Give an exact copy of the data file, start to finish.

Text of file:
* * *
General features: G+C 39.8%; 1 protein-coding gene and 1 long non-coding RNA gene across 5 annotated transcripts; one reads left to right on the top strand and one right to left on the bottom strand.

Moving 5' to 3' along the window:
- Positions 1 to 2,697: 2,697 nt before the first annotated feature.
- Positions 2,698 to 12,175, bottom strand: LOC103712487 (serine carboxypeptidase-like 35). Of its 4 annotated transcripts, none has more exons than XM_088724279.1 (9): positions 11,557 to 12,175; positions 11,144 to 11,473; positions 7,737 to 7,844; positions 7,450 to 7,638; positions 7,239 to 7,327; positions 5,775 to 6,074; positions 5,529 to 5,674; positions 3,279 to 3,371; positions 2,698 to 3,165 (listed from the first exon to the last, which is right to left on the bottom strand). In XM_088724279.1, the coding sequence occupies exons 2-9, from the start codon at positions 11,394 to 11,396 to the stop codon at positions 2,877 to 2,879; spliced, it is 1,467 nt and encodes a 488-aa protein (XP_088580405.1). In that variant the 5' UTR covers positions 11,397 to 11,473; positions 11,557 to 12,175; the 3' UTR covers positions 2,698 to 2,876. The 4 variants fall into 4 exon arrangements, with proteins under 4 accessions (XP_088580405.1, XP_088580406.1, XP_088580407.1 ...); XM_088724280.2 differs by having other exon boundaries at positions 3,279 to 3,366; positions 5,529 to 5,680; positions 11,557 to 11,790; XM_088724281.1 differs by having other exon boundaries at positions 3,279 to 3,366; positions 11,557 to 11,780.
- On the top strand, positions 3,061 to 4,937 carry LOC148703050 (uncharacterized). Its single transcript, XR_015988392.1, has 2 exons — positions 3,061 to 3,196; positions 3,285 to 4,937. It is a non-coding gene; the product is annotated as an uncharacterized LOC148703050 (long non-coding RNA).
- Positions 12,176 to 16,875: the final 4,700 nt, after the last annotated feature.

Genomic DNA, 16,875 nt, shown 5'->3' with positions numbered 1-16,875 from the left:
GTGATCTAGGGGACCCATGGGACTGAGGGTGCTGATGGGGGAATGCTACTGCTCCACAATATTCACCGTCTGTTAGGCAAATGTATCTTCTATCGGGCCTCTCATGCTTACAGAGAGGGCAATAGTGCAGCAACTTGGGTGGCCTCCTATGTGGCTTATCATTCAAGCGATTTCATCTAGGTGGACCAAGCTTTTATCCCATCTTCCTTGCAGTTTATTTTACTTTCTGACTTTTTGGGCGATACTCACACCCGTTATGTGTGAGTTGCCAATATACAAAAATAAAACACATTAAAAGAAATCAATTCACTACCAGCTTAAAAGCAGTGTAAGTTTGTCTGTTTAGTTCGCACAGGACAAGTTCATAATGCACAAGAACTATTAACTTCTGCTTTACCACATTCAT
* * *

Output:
General features: G+C 39.8%; 1 protein-coding gene and 1 long non-coding RNA gene across 5 annotated transcripts; one reads left to right on the top strand and one right to left on the bottom strand.

Moving 5' to 3' along the window:
- Positions 1 to 2,697: 2,697 nt before the first annotated feature.
- Positions 2,698 to 12,175, bottom strand: LOC103712487 (serine carboxypeptidase-like 35). Of its 4 annotated transcripts, none has more exons than XM_088724279.1 (9): positions 11,557 to 12,175; positions 11,144 to 11,473; positions 7,737 to 7,844; positions 7,450 to 7,638; positions 7,239 to 7,327; positions 5,775 to 6,074; positions 5,529 to 5,674; positions 3,279 to 3,371; positions 2,698 to 3,165 (listed from the first exon to the last, which is right to left on the bottom strand). In XM_088724279.1, the coding sequence occupies exons 2-9, from the start codon at positions 11,394 to 11,396 to the stop codon at positions 2,877 to 2,879; spliced, it is 1,467 nt and encodes a 488-aa protein (XP_088580405.1). In that variant the 5' UTR covers positions 11,397 to 11,473; positions 11,557 to 12,175; the 3' UTR covers positions 2,698 to 2,876. The 4 variants fall into 4 exon arrangements, with proteins under 4 accessions (XP_088580405.1, XP_088580406.1, XP_088580407.1 ...); XM_088724280.2 differs by having other exon boundaries at positions 3,279 to 3,366; positions 5,529 to 5,680; positions 11,557 to 11,790; XM_088724281.1 differs by having other exon boundaries at positions 3,279 to 3,366; positions 11,557 to 11,780.
- On the top strand, positions 3,061 to 4,937 carry LOC148703050 (uncharacterized). Its single transcript, XR_015988392.1, has 2 exons — positions 3,061 to 3,196; positions 3,285 to 4,937. It is a non-coding gene; the product is annotated as an uncharacterized LOC148703050 (long non-coding RNA).
- Positions 12,176 to 16,875: the final 4,700 nt, after the last annotated feature.

Genomic DNA, 16,875 nt, shown 5'->3' with positions numbered 1-16,875 from the left:
GTGATCTAGGGGACCCATGGGACTGAGGGTGCTGATGGGGGAATGCTACTGCTCCACAATATTCACCGTCTGTTAGGCAAATGTATCTTCTATCGGGCCTCTCATGCTTACAGAGAGGGCAATAGTGCAGCAACTTGGGTGGCCTCCTATGTGGCTTATCATTCAAGCGATTTCATCTAGGTGGACCAAGCTTTTATCCCATCTTCCTTGCAGTTTATTTTACTTTCTGACTTTTTGGGCGATACTCACACCCGTTATGTGTGAGTTGCCAATATACAAAAATAAAACACATTAAAAGAAATCAATTCACTACCAGCTTAAAAGCAGTGTAAGTTTGTCTGTTTAGTTCGCACAGGACAAGTTCATAATGCACAAGAACTATTAACTTCTGCTTTACCACATTCAT